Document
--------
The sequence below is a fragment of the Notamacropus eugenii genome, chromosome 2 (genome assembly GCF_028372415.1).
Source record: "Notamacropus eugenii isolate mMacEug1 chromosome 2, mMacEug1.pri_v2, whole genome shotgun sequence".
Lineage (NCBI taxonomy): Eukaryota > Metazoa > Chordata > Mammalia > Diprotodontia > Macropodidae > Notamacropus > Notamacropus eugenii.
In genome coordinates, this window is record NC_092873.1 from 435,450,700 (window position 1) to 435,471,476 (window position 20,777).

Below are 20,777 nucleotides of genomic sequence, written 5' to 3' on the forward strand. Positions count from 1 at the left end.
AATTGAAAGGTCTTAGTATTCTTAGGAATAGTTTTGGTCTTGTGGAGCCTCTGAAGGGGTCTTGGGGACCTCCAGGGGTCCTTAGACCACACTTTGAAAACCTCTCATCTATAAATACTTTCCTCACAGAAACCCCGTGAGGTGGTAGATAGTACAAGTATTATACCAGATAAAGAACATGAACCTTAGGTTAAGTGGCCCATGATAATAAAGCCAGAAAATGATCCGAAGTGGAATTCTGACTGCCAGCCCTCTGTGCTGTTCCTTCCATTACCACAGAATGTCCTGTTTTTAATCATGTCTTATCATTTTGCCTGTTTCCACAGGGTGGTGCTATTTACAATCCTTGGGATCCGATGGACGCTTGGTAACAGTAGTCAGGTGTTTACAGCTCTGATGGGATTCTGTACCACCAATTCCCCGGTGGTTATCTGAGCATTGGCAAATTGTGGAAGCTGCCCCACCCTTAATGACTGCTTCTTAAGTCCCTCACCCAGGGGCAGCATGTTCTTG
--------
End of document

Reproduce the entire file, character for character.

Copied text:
The sequence below is a fragment of the Notamacropus eugenii genome, chromosome 2 (genome assembly GCF_028372415.1).
Source record: "Notamacropus eugenii isolate mMacEug1 chromosome 2, mMacEug1.pri_v2, whole genome shotgun sequence".
Lineage (NCBI taxonomy): Eukaryota > Metazoa > Chordata > Mammalia > Diprotodontia > Macropodidae > Notamacropus > Notamacropus eugenii.
In genome coordinates, this window is record NC_092873.1 from 435,450,700 (window position 1) to 435,471,476 (window position 20,777).

Below are 20,777 nucleotides of genomic sequence, written 5' to 3' on the forward strand. Positions count from 1 at the left end.
AATTGAAAGGTCTTAGTATTCTTAGGAATAGTTTTGGTCTTGTGGAGCCTCTGAAGGGGTCTTGGGGACCTCCAGGGGTCCTTAGACCACACTTTGAAAACCTCTCATCTATAAATACTTTCCTCACAGAAACCCCGTGAGGTGGTAGATAGTACAAGTATTATACCAGATAAAGAACATGAACCTTAGGTTAAGTGGCCCATGATAATAAAGCCAGAAAATGATCCGAAGTGGAATTCTGACTGCCAGCCCTCTGTGCTGTTCCTTCCATTACCACAGAATGTCCTGTTTTTAATCATGTCTTATCATTTTGCCTGTTTCCACAGGGTGGTGCTATTTACAATCCTTGGGATCCGATGGACGCTTGGTAACAGTAGTCAGGTGTTTACAGCTCTGATGGGATTCTGTACCACCAATTCCCCGGTGGTTATCTGAGCATTGGCAAATTGTGGAAGCTGCCCCACCCTTAATGACTGCTTCTTAAGTCCCTCACCCAGGGGCAGCATGTTCTTG